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< prev - next > Fisheries KnO 100368_Fishing out the Gene Pool (Printable PDF)
Modern breeding methods and the economic pressures that favour the monoculture of grain
are behind much of the loss of diversity in agriculture. Brian O’Riordan explains how the
world's fish stocks are also in danger from modern fishing methods and the emphasis on a
few economically valuable species.
Fish stocks are a fragile but naturally renewable resource base. If fishing is regulated, these
resources could provide mankind with an important source of food and wealth. But the
misuse of modem hunting and fishing technology has had a devastating impact on fish stocks
and genetic diversity, and over the last decade clear lessons have been drawn from this abuse
of modem technology.
There is a basic contradiction in the idea (widely held in the 1960s and 1970s) that fish can
provide both high-value fish products for the North and basic food needs for the protein-
deficit nations of the South. Both development priorities cannot be met by the same policy.
Choices must be made between the use of fish for food (which provides protein for the
masses) in the South, and fish for profit (where export earnings help the debt-burdened
nations of the South).
Increasing world demand and declining resource levels caused by over-fishing combine to
place more and more pressure on this delicately balanced resource base. Of the world trade in
fish, 70 per cent flows from the South to markets in the North. Although this may earn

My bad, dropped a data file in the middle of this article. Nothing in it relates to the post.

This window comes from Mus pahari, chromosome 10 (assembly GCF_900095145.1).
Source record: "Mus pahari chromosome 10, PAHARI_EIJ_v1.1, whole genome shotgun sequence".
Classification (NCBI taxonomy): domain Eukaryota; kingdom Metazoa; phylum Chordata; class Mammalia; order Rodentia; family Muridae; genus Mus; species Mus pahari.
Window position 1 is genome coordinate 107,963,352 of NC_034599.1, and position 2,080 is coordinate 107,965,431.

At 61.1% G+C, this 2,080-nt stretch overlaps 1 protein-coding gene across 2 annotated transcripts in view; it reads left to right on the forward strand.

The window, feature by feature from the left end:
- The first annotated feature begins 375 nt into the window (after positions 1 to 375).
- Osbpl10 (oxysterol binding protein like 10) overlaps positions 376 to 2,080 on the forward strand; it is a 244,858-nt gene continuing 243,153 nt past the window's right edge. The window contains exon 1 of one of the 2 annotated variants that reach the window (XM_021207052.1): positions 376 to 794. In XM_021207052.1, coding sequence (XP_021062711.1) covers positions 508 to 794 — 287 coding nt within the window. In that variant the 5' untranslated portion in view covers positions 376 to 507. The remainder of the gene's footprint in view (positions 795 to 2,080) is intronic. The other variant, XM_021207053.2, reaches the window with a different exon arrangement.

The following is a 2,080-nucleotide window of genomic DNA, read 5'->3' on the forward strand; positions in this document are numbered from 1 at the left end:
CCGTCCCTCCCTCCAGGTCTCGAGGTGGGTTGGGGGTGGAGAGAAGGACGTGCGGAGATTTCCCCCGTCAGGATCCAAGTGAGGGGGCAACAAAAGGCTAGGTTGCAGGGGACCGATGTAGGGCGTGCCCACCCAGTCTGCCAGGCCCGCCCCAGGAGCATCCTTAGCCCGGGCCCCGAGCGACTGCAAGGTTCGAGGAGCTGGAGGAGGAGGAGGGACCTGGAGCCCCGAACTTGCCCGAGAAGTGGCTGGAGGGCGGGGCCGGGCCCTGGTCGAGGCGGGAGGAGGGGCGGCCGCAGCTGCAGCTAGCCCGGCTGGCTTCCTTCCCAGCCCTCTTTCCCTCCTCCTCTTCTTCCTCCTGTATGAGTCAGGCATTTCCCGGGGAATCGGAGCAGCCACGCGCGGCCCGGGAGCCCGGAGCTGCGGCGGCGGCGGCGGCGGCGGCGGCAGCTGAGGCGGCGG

valuable foreign exchange, it also tends to divert productive capacity away from species and
products for local consumption. In addition, the concentration on high-value export species
and the use of intensive non-specific fishing methods is disrupting the natural marine
production cycle. Predator/prey relationships are being upset, links in the food chain are
being weakened by the concentration on single species, and important habitats are being
destroyed through the use of heavy equipment, such as demersal trawls, which trawl the
seabed. Excessive numbers of juvenile and locally important fish species are being caught
through the use of non-selective catch-all techniques, and these by-catches are dumped while
only the high-value species are kept. Increases in fish prices as a result of scarcity and the
relatively high purchasing power in the North are making fish unaffordable to poorer people in
the South, those for whom it used to be the cheapest, and often the only, source of animal
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